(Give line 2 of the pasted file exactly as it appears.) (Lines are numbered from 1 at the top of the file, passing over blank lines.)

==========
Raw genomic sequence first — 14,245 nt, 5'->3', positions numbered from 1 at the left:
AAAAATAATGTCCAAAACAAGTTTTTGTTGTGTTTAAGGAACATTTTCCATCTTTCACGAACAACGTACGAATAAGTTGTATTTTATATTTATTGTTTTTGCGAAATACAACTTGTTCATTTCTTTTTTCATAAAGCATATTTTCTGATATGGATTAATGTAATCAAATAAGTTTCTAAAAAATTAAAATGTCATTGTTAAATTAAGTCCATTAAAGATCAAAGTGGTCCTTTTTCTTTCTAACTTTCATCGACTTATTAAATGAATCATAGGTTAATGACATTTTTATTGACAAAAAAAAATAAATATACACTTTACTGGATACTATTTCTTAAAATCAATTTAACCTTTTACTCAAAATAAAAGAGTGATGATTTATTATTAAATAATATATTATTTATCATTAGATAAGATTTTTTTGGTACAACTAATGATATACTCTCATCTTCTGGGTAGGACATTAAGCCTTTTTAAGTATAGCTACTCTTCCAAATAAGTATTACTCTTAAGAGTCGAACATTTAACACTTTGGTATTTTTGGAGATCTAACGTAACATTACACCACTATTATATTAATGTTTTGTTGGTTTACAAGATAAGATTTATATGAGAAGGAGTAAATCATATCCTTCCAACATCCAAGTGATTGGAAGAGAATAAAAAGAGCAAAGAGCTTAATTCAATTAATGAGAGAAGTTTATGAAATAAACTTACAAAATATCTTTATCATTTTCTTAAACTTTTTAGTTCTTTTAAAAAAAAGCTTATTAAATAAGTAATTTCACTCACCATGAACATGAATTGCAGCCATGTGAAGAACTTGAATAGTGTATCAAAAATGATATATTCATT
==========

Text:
AAAAATAATGTCCAAAACAAGTTTTTGTTGTGTTTAAGGAACATTTTCCATCTTTCACGAACAACGTACGAATAAGTTGTATTTTATATTTATTGTTTTTGCGAAATACAACTTGTTCATTTCTTTTTTCATAAAGCATATTTTCTGATATGGATTAATGTAATCAAATAAGTTTCTAAAAAATTAAAATGTCATTGTTAAATTAAGTCCATTAAAGATCAAAGTGGTCCTTTTTCTTTCTAACTTTCATCGACTTATTAAATGAATCATAGGTTAATGACATTTTTATTGACAAAAAAAAATAAATATACACTTTACTGGATACTATTTCTTAAAATCAATTTAACCTTTTACTCAAAATAAAAGAGTGATGATTTATTATTAAATAATATATTATTTATCATTAGATAAGATTTTTTTGGTACAACTAATGATATACTCTCATCTTCTGGGTAGGACATTAAGCCTTTTTAAGTATAGCTACTCTTCCAAATAAGTATTACTCTTAAGAGTCGAACATTTAACACTTTGGTATTTTTGGAGATCTAACGTAACATTACACCACTATTATATTAATGTTTTGTTGGTTTACAAGATAAGATTTATATGAGAAGGAGTAAATCATATCCTTCCAACATCCAAGTGATTGGAAGAGAATAAAAAGAGCAAAGAGCTTAATTCAATTAATGAGAGAAGTTTATGAAATAAACTTACAAAATATCTTTATCATTTTCTTAAACTTTTTAGTTCTTTTAAAAAAAAGCTTATTAAATAAGTAATTTCACTCACCATGAACATGAATTGCAGCCATGTGAAGAACTTGAATAGTGTATCAAAAATGATATATTCATT